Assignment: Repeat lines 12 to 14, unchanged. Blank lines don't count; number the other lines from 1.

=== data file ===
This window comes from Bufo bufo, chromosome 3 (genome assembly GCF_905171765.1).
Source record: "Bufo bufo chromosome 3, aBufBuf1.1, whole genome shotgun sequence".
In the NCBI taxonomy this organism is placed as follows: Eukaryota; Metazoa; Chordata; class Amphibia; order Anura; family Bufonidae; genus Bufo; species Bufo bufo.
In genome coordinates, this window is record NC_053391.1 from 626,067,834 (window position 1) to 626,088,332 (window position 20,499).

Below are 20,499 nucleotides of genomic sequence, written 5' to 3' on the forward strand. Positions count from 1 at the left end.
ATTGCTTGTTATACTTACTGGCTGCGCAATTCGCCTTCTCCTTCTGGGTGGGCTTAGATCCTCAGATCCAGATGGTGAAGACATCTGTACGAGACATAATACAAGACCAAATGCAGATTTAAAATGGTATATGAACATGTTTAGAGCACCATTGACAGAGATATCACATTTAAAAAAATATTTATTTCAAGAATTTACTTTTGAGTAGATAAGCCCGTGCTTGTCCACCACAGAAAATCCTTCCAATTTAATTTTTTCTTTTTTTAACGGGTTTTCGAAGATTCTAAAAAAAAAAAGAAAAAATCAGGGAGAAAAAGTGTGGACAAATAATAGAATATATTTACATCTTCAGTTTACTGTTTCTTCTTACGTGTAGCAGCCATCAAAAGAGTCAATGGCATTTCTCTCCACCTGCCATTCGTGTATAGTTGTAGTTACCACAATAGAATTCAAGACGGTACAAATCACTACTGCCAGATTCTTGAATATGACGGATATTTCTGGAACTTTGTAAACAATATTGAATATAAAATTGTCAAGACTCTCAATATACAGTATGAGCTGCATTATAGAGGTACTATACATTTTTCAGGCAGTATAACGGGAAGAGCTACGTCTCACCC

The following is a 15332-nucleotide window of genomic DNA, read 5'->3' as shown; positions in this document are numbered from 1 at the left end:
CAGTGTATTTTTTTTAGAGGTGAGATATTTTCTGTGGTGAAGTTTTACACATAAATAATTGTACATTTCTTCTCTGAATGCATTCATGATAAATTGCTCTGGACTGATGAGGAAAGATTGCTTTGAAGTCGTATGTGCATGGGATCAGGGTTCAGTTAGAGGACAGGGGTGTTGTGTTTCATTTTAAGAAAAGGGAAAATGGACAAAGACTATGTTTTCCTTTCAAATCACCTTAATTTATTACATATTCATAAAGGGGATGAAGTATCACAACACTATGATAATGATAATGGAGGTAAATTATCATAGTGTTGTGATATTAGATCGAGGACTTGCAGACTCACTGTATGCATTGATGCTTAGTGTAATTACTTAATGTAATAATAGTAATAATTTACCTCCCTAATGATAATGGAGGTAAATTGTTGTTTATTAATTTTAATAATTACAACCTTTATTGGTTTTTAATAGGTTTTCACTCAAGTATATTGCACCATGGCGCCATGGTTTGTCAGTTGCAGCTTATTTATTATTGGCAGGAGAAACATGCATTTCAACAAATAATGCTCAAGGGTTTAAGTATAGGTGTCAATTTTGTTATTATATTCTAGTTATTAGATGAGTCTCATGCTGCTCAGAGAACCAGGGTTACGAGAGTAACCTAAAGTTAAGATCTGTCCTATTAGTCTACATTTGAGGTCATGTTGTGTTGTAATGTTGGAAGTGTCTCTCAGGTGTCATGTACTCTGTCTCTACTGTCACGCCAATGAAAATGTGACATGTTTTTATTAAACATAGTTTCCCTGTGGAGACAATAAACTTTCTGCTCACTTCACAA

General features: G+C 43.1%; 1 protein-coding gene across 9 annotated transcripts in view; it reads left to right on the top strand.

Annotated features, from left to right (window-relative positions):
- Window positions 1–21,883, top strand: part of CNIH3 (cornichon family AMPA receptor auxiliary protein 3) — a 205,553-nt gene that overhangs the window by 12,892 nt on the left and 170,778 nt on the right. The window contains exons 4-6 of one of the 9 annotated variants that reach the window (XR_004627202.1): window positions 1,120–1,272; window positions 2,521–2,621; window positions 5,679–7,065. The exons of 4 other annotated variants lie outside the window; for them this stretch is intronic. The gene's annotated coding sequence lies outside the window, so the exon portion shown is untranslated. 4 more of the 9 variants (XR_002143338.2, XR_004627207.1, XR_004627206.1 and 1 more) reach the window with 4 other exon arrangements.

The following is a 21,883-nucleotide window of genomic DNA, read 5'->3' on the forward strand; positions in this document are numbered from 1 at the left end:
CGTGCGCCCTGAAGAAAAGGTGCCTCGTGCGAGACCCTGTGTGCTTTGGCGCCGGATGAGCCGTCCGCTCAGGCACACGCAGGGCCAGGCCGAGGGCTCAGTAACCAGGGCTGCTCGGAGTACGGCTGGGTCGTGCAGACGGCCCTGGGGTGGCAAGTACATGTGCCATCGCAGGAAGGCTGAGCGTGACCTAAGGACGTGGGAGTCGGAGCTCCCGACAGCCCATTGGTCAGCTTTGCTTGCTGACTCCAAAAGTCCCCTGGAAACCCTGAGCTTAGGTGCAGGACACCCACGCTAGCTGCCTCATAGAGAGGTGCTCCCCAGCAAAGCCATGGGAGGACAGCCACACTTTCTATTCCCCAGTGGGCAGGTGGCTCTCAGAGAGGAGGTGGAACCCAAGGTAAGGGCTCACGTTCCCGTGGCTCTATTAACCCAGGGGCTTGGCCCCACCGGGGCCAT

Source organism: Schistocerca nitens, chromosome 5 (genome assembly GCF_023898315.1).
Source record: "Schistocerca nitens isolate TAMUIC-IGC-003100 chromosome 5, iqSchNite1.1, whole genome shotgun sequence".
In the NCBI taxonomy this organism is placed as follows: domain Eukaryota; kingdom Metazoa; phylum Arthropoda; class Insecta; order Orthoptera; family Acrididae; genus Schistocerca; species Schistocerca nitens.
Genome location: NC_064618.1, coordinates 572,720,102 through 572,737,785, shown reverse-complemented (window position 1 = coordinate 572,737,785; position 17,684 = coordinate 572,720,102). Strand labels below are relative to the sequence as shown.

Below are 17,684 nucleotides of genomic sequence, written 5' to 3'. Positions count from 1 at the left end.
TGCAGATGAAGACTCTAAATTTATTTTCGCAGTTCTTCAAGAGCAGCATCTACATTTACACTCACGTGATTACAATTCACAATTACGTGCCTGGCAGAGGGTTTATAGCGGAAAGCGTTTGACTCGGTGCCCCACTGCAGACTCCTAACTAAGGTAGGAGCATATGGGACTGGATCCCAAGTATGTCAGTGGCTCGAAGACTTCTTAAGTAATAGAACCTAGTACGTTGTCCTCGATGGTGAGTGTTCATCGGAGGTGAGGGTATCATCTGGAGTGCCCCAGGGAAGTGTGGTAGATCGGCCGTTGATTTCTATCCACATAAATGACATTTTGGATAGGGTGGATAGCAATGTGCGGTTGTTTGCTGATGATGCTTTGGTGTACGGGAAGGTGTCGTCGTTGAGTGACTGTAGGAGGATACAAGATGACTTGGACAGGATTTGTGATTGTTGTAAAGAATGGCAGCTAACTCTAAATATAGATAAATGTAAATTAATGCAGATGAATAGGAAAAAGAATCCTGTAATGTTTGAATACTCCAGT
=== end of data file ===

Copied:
The following is a 21,883-nucleotide window of genomic DNA, read 5'->3' on the forward strand; positions in this document are numbered from 1 at the left end:
CGTGCGCCCTGAAGAAAAGGTGCCTCGTGCGAGACCCTGTGTGCTTTGGCGCCGGATGAGCCGTCCGCTCAGGCACACGCAGGGCCAGGCCGAGGGCTCAGTAACCAGGGCTGCTCGGAGTACGGCTGGGTCGTGCAGACGGCCCTGGGGTGGCAAGTACATGTGCCATCGCAGGAAGGCTGAGCGTGACCTAAGGACGTGGGAGTCGGAGCTCCCGACAGCCCATTGGTCAGCTTTGCTTGCTGACTCCAAAAGTCCCCTGGAAACCCTGAGCTTAGGTGCAGGACACCCACGCTAGCTGCCTCATAGAGAGGTGCTCCCCAGCAAAGCCATGGGAGGACAGCCACACTTTCTATTCCCCAGTGGGCAGGTGGCTCTCAGAGAGGAGGTGGAACCCAAGGTAAGGGCTCACGTTCCCGTGGCTCTATTAACCCAGGGGCTTGGCCCCACCGGGGCCAT

Source organism: Schistocerca nitens, chromosome 5 (genome assembly GCF_023898315.1).